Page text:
Heritage Auctions’ Movie Posters Auction Raised $1.9 Million

A 1931 Dracula title lobby card sold for $114,000.

Dallas, TX – Two lots from the most famous vampire movie ever made emerged as the two most expensive lobby cards ever sold and claimed the top two results in Heritage Auctions’ Movie Posters Auction July 27-28 in Dallas, Texas. The sale totaled $1,975,550 and boasted stellar sell-through rates of 98.7% by value and 96.7% by lots sold.

Dracula (Universal, 1931) Title Lobby Card drew bids from 17 collectors before closing at $114,000, the highest price ever paid for a lobby card, against a pre-auction estimate of $40,000-80,000. Capturing a dramatic image from the film widely considered the definitive vampire film, it spotlights Bram Stoker’s timeless classic that overcame studio financial troubles to secure its status as the best vampire film ever made and establishing star Bela Lugosi as the unquestioned personification of Dracula.

Dracula was made despite some significant financial limitations during the Depression,” Heritage Auctions Vintage Posters Director Grey Smith said. “But the studio’s gamble paid off, as it became the film by which all other vampire films are measured.”

The film’s popularity carried another lot to a six-figure return, as Dracula (Universal, 1931) Lobby Card sold for $102,000, more than doubling its high pre-auction estimate. The card captures the film’s title character creeping in to bite the neck of Francis Dade. Lugosi got the role of Dracula only after Lon Chaney died before filming started, but he made the role his own and still is considered the screen’s greatest King of the Undead. This is one of just two close-up scene cards with Lugosi in this set.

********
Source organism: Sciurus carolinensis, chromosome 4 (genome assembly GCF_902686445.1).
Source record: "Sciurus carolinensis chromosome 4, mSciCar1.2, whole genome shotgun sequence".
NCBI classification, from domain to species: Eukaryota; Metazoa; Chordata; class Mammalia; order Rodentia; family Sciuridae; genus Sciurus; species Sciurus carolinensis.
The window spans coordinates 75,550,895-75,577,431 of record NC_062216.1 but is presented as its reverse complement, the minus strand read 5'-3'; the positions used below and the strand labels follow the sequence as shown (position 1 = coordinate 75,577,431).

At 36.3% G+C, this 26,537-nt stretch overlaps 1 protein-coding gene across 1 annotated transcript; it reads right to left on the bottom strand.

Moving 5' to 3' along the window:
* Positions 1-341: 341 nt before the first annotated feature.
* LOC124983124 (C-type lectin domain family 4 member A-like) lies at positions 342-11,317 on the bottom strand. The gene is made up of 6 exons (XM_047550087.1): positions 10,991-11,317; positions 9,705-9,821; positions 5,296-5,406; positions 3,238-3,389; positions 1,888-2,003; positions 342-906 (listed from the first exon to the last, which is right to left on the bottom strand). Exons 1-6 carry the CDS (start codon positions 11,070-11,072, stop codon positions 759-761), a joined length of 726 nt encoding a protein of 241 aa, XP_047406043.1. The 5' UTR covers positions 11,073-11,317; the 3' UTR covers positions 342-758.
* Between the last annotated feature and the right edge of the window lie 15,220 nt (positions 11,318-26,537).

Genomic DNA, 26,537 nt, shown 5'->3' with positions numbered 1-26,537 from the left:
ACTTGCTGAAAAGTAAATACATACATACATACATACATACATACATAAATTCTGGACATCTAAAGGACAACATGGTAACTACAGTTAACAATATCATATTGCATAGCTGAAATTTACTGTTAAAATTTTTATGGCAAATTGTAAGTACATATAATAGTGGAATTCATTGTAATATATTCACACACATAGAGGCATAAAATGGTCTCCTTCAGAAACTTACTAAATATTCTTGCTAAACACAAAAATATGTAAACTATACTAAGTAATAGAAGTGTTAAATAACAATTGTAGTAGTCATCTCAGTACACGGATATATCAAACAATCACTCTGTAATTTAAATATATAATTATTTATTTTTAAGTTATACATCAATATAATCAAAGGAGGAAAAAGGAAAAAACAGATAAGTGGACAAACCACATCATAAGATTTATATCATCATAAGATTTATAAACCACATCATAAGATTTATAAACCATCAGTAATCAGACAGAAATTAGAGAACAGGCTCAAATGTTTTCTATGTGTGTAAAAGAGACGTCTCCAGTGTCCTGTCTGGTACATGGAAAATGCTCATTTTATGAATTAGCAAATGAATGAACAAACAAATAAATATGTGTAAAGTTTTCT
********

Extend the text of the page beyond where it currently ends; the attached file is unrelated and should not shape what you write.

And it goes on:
The film many consider to be the best ever made produced two lots that enjoyed enormous popularity in the sale. Bidders drove the final prices for Casablanca (Warner Brothers, 1944) Australian One Sheet and Casablanca (Warner Brothers, 1942) Hair and Makeup Keybook Photos (12) to $72,000, well above expectations for both lots. The film became an all-time classic that yielded three Academy Awards, despite the fact that shooting started before the script was even complete. Both lots crushed pre-auction estimates, which reflects the demand for the film’s rare paper.

Bidders drove the final price for a Foolish Wives (Universal, 1922) One Sheet upward until it realized $36,000. Made on a then-extravagant budget of more than $1 million, the film featured star and director Erich von Stroheim. This one sheet is the only known copy of this stone lithograph.

Other top lots included, but were not limited to:

Casablanca (Warner Brothers, 1942) Window Card: $33,600
Gone with the Wind (MGM, 1939) Three Sheet: $31,200
The Golem (Paramount, 1920) Title Lobby Card: $28,800
The Texas Chainsaw Massacre (c.1973) Original 400' Reel of Original 16mm Work Print Outtakes: $22,800
World Without End (Allied Artists, 1956) 24 Sheet: $19,200

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